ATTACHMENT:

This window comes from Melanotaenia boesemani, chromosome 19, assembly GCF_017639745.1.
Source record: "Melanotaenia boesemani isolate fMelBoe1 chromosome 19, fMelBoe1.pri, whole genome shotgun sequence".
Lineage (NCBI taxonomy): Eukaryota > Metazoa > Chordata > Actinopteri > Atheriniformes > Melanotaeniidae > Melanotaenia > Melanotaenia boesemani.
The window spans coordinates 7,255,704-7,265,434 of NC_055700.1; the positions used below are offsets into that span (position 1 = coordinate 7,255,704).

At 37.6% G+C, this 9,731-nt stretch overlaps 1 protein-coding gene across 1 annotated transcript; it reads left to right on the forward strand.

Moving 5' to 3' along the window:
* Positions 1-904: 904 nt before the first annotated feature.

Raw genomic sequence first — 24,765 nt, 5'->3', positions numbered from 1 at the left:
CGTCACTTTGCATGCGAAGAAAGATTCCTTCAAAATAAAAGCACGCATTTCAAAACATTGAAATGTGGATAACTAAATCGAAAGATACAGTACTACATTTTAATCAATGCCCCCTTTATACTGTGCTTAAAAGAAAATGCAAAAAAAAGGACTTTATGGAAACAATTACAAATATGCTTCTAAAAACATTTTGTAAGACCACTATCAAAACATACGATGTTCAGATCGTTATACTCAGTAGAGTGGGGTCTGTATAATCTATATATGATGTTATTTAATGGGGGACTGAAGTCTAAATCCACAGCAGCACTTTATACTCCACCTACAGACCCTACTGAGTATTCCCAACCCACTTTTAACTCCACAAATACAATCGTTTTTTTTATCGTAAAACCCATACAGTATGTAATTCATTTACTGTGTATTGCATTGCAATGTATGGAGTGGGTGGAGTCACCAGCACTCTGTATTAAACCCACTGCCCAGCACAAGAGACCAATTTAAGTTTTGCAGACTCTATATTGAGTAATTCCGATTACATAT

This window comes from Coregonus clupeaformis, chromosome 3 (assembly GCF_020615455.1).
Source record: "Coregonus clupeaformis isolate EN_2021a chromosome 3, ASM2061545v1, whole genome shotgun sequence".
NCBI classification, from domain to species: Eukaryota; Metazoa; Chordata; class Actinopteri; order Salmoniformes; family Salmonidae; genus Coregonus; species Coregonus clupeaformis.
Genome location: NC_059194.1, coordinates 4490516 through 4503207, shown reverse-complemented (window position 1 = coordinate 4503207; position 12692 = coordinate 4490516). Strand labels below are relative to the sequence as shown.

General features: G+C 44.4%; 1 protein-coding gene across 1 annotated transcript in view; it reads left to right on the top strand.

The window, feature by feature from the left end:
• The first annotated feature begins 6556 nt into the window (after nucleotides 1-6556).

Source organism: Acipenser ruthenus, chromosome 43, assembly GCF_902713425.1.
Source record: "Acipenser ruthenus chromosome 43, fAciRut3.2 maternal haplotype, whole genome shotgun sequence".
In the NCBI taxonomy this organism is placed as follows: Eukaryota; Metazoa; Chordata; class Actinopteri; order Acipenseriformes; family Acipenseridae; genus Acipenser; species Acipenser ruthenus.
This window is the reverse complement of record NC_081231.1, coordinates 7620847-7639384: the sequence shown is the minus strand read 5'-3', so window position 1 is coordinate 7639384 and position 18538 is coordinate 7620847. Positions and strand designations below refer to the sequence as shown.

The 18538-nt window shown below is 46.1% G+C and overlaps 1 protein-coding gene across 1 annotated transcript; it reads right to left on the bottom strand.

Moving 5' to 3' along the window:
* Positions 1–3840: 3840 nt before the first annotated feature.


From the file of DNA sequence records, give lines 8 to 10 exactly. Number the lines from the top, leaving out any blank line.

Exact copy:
Raw genomic sequence first — 24,765 nt, 5'->3', positions numbered from 1 at the left:
CGTCACTTTGCATGCGAAGAAAGATTCCTTCAAAATAAAAGCACGCATTTCAAAACATTGAAATGTGGATAACTAAATCGAAAGATACAGTACTACATTTTAATCAATGCCCCCTTTATACTGTGCTTAAAAGAAAATGCAAAAAAAAGGACTTTATGGAAACAATTACAAATATGCTTCTAAAAACATTTTGTAAGACCACTATCAAAACATACGATGTTCAGATCGTTATACTCAGTAGAGTGGGGTCTGTATAATCTATATATGATGTTATTTAATGGGGGACTGAAGTCTAAATCCACAGCAGCACTTTATACTCCACCTACAGACCCTACTGAGTATTCCCAACCCACTTTTAACTCCACAAATACAATCGTTTTTTTTATCGTAAAACCCATACAGTATGTAATTCATTTACTGTGTATTGCATTGCAATGTATGGAGTGGGTGGAGTCACCAGCACTCTGTATTAAACCCACTGCCCAGCACAAGAGACCAATTTAAGTTTTGCAGACTCTATATTGAGTAATTCCGATTACATAT

This window comes from Coregonus clupeaformis, chromosome 3 (assembly GCF_020615455.1).